“All this will help visitors benefit from the rest of their time, and will all require investment,” he said.
“There are some shopping areas for which there is no need. Visitors require pharmacies and other facilities providing their necessities in the vicinity of the mosque.”
Prince Abdul Aziz said that studies were being conducted and closely monitored by the Minister of Municipal Affairs who is also head of the Makkah Development Commission.
u Haramain Train
Work on the Haramain Train will begin in 2013, with a prior trial period of six months, according to Prince Abdul Aziz. “We have had minor difficulties with the route as it passed through a number of cemeteries, so it has been modified,” he said.
He went on to speak of other projects, some approved and others being worked on to increase the number of hospital beds, improve Prince Mohammed Bin Abdul Aziz Airport, develop the Economic Knowledge City and remove unplanned districts.”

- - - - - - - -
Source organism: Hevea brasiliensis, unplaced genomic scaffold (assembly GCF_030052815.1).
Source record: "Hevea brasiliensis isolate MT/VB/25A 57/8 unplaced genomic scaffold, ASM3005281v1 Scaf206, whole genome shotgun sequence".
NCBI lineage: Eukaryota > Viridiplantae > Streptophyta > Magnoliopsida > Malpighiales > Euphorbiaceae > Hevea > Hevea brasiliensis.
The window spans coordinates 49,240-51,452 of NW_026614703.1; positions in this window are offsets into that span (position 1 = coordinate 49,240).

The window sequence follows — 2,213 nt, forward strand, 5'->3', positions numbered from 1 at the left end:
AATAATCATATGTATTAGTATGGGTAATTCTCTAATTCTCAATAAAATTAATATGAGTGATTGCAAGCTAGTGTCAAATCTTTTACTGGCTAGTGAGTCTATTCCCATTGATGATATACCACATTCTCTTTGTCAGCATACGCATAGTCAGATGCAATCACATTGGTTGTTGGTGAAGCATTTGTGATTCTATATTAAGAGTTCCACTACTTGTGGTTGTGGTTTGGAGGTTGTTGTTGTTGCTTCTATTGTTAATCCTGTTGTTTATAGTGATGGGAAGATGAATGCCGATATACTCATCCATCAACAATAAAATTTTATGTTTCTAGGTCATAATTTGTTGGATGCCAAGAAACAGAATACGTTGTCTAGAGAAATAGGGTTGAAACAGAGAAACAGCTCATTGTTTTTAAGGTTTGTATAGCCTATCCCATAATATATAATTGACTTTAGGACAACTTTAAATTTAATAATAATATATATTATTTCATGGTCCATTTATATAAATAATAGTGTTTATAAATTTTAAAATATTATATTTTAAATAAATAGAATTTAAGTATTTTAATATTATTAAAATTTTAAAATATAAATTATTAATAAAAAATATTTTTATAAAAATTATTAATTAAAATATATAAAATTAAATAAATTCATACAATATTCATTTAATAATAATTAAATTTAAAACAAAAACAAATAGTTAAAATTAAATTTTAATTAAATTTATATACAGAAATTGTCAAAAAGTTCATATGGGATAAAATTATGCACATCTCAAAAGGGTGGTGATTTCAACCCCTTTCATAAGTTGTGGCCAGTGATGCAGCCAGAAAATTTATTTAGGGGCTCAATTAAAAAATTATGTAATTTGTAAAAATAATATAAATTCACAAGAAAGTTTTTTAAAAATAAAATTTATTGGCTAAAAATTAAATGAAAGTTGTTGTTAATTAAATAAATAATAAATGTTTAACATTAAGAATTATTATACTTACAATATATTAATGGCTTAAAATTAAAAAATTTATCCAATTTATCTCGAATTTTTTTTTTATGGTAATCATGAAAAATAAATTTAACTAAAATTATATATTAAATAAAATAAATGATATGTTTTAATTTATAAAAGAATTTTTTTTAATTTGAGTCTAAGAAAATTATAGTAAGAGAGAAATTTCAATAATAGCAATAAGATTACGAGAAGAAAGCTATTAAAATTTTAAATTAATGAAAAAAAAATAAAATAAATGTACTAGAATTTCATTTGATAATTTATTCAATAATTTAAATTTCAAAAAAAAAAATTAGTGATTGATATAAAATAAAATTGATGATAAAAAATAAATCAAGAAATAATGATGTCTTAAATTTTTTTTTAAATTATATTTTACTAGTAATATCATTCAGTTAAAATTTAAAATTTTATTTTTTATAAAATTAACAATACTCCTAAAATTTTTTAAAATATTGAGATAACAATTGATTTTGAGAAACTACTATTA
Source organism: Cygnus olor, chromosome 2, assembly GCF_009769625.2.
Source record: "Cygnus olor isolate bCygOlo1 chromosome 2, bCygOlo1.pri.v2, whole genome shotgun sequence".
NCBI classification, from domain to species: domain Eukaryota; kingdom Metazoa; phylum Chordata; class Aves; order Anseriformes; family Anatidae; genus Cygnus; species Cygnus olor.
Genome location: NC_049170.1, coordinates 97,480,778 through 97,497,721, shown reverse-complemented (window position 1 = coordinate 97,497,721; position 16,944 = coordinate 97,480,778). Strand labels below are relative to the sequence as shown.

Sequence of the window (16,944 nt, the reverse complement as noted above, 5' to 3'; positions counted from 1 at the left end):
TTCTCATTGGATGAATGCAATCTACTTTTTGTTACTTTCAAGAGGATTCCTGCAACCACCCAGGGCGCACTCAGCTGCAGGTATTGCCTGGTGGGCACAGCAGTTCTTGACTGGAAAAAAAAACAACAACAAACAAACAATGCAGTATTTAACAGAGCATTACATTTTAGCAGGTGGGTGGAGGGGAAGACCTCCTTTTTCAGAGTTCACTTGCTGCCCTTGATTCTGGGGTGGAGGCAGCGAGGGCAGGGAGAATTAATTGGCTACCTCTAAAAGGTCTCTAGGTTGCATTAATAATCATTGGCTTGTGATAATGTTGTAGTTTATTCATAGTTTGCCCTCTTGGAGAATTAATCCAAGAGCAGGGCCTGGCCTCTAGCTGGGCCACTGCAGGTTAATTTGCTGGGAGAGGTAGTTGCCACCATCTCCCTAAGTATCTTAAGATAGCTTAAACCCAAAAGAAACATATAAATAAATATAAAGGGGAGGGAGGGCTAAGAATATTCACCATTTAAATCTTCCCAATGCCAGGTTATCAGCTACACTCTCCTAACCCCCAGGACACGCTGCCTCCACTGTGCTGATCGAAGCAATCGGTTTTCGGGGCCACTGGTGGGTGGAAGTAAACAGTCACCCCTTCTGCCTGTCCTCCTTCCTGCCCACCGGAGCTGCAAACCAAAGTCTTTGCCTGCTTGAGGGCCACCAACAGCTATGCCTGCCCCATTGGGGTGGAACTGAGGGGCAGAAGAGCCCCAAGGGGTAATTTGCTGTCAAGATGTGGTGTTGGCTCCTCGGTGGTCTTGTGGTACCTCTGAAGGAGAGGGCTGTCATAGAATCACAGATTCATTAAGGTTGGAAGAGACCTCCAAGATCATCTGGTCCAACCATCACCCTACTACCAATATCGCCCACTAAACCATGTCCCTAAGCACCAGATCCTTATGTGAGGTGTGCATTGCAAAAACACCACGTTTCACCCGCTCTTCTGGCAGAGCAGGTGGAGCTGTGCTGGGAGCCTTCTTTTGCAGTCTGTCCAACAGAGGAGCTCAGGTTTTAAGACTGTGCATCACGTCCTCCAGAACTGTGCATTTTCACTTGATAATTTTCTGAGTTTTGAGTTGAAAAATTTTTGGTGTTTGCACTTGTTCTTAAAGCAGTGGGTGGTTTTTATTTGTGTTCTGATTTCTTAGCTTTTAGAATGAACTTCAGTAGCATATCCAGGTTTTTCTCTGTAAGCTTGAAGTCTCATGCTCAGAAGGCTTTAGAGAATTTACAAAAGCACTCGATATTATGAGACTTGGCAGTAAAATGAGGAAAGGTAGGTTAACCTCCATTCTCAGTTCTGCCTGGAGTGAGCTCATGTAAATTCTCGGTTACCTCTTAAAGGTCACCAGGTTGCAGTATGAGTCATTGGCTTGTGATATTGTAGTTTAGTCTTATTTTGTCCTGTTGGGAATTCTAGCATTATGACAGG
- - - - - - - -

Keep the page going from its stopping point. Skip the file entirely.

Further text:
“We will see a real change,” he said, “and no resident of Madina will need to leave the city for medical treatment when these projects are completed.”
The issue of contracted companies failing to carry out projects as initially agreed is under study but, according to Prince Abdul Aziz, the problems involved are not going unrecognized.
“The problem exists everywhere in the Kingdom, and I myself have asked the question,” he said. “Contracts should not be signed with companies who are incapable of carrying them out. The classification system needs to be reevaluated, as contracts are given to companies offering a high standard of work and then subcontracted out to companies of lower standards. Sometimes the company contracted initially will take up only 15 percent of the work and subcontract out the rest. The problems start here, with the passing of contracts from company to company.”